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HARRIS: Nationals have some issues, but it’s way too early to panic
The anxiety coming from portions of those who swear by Natitude is getting a little thick. World Series or bust? How about just plain bust?
Allow us, please, to throw a little cold water on that craziness. Calm the heck down.
When Nationals manager Davey Johnson said World Series or bust, he didn’t mean by the middle of April. And here’s some news: If the season ended Thursday, the Nationals — even with all those “problems” — would qualify for the playoffs.
Which sounds just as stupid to say now as it does to say the season is already off the rails.
The Nationals won nine of their first 15 games, a record that is among the best in baseball in the early going. If they can manage to win nine out of every 15 games they’ll play, they’ll have 90 victories with 12 to play. That should put them in pretty good shape. Of course, they’ll have some 15-game stretches where they win more than nine, and some where they lose more than six.
There’s really nothing terribly alarming about what’s going on with the Nats so far. The only things that make it look awry is they were swept by the Braves and Atlanta is off to a 12-2 start. They could indeed be playing catchup all season but that’s a reflection of the Braves’ quality rather than the Nats’ lack thereof. Remember Washington got off to a 14-4 start last season (and still didn’t take over first place for good until May 22).
Are there some issues with the Nationals? No question, but that hardly makes them stand out among the 30 major league teams.
Haren, signed in the offseason to fill out the rotation, hasn’t looked like a three-time All-Star. The bullpen hasn’t looked terribly sharp. Zimmerman’s throwing errors might be the main reason for two of the six losses.
Of those issues, Haren is probably the biggest concern only because he has no real track record here. Did the Nationals catch him on the decline? Or is he just off to a miserable start? The bullpen, when it is all added up, will be more good than bad (but not perfect). Zimmerman’s throwing problems are exacerbated by the fact that he had offseason shoulder surgery. But let’s clear our heads and remember throwing has always been a bit of a dicey proposition for The Face of the Franchise. His range and his glove are exceptional. His throws can be dangerous.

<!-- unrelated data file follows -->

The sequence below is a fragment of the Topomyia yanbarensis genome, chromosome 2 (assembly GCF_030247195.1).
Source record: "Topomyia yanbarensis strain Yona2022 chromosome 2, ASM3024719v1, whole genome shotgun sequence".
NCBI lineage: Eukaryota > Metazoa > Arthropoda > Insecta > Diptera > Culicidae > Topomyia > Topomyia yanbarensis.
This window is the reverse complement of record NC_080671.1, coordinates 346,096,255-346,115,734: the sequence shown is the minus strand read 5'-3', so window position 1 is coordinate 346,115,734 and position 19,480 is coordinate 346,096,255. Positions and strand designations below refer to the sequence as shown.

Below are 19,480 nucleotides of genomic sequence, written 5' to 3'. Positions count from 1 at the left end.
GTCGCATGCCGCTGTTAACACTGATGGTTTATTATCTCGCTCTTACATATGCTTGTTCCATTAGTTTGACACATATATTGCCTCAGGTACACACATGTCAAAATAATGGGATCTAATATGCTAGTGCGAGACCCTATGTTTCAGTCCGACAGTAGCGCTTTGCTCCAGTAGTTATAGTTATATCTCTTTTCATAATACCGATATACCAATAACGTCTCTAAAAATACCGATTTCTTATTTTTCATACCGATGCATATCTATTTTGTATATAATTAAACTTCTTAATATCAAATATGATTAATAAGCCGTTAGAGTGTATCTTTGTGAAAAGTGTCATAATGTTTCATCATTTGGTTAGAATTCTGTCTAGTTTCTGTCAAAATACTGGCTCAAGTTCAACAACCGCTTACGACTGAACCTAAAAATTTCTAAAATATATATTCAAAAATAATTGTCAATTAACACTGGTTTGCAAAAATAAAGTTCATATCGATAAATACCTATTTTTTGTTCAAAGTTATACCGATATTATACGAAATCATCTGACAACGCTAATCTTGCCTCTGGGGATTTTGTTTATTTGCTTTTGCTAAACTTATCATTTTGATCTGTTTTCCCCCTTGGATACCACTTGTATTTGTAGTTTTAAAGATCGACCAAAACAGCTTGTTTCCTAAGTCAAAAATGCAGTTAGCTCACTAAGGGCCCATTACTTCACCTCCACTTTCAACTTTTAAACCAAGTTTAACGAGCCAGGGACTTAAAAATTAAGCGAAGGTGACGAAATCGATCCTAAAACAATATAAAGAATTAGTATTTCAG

Those issues shouldn’t cloud the fact that there’s actually been more to like than dislike about the Nats’ start.
Gonzalez and Strasburg each have one brilliant game and one bad game. All starters are going to lay an egg now and then. Gonzalez left with a lead the bullpen couldn’t hold in his other start. Strasburg lost on a day when he gave up two unearned runs (see Zimmerman/throws above).
The other two starters, Jordan Zimmermann and Ross Detwiler, have been exceptional. Zimmermann is 3-0. Detwiler is 1-0 and would be 3-0 if the bullpen hadn’t coughed up two big leads (5-1 and 4-1). Going back to last season’s playoffs, Detwiler has been lights out in four straight starts.
Bryce Harper, the Nats’ 20-year-old MVP candidate, has been playing like an MVP candidate. He’s hitting .364 with five home runs and 11 RBI.
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About the Author
Washington Times sports editor Mike Harris has more than 30 years experience in the business as a reporter, columnist and manager. He’s covered a wide variety of events including two Olympics, horse racing, auto racing, professional and college sports. E-mail him at firstname.lastname@example.org and follow the section on Twitter @WashTimesSports.
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